Equality for all program: Salesforce actively fosters diversity and inclusion through its "Equality for All" program, which targets underrepresented groups and sets workforce representation goals.
Pay equity commitment: The company conducts regular pay equity assessments to ensure fairness regardless of gender or ethnicity, and it offers comprehensive benefits, including support for transgender employees.
Employee Resource Groups (ERGs): Salesforce supports a range of ERGs that provide community and advocacy for employees from diverse backgrounds, focusing on issues like gender, LGBTQ+ inclusion, and more.
Community engagement and transparency: Salesforce engages with communities, supports diverse suppliers, and maintains transparency through regular reporting on diversity demographics and progress, with visible leadership commitment to inclusivity.
Google often practices what it preaches when it comes to actionable inclusivity. Rather than just ‘inclusive-washing”, they are committed to breaking down barriers and building its reputation as a driver of equity and inclusion initiatives - they even employ a Chief Diversity Officer (CDO).
Diverse workforce recruitment: Google actively seeks diverse talent from various backgrounds. They collaborate with organisations and attend job fairs aimed at underrepresented groups in technology, such as women, people of colour, and individuals with disabilities. Through inclusive hiring practices, they strive to build a workforce that reflects the diversity of society.
Unconscious bias training: Google provides its employees with unconscious bias training to raise awareness of the biases that can affect decision-making in the workplace. This training helps employees make more inclusive choices in areas such as hiring, promotions, and project assignments.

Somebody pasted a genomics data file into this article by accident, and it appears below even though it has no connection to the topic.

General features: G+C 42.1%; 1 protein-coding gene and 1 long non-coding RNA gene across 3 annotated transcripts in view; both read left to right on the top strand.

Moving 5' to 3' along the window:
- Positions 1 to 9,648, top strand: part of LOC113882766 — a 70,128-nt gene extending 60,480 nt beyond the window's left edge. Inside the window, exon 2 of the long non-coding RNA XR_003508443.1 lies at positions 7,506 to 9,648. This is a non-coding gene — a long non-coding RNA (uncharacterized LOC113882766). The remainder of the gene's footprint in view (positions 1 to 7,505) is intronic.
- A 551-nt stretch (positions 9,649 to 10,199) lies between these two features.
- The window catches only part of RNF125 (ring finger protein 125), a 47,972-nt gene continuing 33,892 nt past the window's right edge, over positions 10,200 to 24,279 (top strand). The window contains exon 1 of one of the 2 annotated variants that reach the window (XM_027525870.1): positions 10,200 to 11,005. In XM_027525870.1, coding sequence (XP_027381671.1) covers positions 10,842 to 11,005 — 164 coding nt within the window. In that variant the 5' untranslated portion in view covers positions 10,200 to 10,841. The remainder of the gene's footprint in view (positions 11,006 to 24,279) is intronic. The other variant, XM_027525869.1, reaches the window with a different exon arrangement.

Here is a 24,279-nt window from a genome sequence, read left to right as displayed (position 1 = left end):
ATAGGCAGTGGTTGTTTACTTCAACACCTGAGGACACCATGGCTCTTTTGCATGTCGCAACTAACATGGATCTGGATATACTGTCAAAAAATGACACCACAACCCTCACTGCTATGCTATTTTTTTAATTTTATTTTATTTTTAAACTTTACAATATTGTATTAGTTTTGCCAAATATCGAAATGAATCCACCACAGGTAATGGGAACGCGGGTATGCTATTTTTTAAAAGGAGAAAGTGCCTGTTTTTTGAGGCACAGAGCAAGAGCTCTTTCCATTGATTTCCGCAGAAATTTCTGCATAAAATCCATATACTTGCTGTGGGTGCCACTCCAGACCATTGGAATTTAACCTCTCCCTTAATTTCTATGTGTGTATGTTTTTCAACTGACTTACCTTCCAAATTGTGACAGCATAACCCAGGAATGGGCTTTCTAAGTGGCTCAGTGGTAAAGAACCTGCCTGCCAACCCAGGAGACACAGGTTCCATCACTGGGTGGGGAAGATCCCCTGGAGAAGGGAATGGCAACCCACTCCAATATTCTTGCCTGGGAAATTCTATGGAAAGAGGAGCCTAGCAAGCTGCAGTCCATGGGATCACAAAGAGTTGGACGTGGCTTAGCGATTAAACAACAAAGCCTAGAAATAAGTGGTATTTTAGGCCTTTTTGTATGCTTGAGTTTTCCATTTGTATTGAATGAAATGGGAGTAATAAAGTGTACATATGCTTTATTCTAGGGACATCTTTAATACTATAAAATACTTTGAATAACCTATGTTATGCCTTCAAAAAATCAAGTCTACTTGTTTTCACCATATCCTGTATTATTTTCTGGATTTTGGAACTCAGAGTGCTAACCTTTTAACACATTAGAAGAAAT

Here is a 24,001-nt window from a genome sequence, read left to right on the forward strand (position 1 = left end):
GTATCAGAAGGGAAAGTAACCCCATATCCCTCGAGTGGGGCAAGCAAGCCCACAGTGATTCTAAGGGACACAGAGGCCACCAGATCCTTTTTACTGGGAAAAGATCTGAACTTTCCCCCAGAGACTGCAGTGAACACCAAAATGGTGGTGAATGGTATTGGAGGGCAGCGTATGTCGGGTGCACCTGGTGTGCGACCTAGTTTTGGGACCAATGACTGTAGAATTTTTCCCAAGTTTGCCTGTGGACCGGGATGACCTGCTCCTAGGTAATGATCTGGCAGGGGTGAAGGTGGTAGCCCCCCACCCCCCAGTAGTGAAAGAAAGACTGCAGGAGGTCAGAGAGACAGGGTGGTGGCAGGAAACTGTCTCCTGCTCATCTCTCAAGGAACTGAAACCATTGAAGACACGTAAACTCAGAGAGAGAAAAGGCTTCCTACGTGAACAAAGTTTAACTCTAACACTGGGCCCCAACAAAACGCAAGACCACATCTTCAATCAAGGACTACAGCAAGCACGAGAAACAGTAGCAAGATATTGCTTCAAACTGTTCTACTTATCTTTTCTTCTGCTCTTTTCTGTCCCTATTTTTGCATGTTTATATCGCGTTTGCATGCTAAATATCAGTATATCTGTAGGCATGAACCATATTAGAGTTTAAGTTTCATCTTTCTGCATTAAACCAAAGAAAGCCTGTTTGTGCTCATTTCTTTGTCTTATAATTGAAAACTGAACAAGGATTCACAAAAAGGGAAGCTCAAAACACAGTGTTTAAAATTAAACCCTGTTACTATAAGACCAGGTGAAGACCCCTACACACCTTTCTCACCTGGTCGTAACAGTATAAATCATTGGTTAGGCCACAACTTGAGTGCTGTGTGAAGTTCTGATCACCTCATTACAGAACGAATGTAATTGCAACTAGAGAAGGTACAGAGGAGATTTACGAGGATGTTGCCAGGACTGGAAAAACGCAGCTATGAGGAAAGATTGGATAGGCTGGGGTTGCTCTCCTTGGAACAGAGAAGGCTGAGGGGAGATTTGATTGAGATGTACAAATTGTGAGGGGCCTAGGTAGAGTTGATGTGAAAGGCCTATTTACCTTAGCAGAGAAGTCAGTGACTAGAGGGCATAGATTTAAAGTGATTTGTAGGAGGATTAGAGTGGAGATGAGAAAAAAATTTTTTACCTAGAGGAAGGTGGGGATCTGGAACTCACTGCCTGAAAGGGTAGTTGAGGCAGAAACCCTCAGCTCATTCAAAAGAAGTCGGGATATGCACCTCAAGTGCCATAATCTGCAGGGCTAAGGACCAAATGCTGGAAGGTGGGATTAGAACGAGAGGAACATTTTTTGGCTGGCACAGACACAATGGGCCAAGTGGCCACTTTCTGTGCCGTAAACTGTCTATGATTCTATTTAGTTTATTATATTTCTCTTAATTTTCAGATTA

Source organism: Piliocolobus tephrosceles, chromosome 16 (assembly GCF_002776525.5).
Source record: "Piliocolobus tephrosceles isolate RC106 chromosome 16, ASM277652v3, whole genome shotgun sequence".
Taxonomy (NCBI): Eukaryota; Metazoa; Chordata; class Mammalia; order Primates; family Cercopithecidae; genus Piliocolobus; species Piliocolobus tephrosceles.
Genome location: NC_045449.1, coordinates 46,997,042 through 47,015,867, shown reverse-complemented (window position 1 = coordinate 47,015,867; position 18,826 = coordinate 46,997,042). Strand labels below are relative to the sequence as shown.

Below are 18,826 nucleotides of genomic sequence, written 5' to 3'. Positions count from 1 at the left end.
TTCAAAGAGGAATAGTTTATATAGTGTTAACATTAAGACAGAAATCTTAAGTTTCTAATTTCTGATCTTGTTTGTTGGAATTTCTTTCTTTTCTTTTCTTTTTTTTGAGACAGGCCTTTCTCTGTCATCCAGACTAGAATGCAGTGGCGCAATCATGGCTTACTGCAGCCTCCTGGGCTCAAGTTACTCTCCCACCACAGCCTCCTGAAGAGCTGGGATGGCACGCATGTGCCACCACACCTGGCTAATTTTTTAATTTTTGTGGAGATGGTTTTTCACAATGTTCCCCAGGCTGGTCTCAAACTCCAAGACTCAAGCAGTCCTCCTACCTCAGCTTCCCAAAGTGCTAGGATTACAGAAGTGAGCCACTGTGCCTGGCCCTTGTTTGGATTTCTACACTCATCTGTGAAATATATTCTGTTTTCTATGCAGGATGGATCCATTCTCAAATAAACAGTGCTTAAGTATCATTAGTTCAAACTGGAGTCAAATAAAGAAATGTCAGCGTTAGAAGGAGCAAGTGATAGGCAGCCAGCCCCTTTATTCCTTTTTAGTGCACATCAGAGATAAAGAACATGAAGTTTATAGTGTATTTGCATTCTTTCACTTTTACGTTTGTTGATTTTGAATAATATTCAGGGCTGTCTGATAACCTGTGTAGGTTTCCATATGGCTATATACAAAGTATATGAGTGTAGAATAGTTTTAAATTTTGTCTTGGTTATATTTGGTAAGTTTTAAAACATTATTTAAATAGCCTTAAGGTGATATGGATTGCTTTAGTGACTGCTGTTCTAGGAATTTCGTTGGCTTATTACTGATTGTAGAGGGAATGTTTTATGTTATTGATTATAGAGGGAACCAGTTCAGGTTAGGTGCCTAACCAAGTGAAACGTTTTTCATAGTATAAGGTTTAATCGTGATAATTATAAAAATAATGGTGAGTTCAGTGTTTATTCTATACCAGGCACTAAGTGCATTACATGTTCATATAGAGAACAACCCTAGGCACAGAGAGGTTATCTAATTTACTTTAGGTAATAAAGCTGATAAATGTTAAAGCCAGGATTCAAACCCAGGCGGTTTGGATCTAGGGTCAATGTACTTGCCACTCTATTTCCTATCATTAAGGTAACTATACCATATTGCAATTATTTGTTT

Employee Resource Groups (ERGs): Google also supports numerous ERGs that create spaces for employees with shared backgrounds or interests. These groups, which focus on various aspects of diversity, such as Women@Google, Black Googler Network, and LGBTQ+ Googlers, offer networking opportunities, mentorship, and advocacy.
Final thoughts on the benefits of inclusive leadership
Promoting inclusivity is an easy sell - it boosts employee engagement and retention by creating an environment where everyone feels valued and included. This leads to higher morale, overall job satisfaction and lower turnover rates.
Additionally, it can improve business performance, whether you work with clients or customers, as it means you can better understand and cater to a wide range of needs. Compliance with legal regulations, positive reputation, global competitiveness, and ethical responsibility further underscore the significance of inclusive leadership.
But it shouldn’t just be considered through a corporate lens. Ultimately, it aligns with societal values and supports the creation of fair and equitable workplaces - this benefits us all.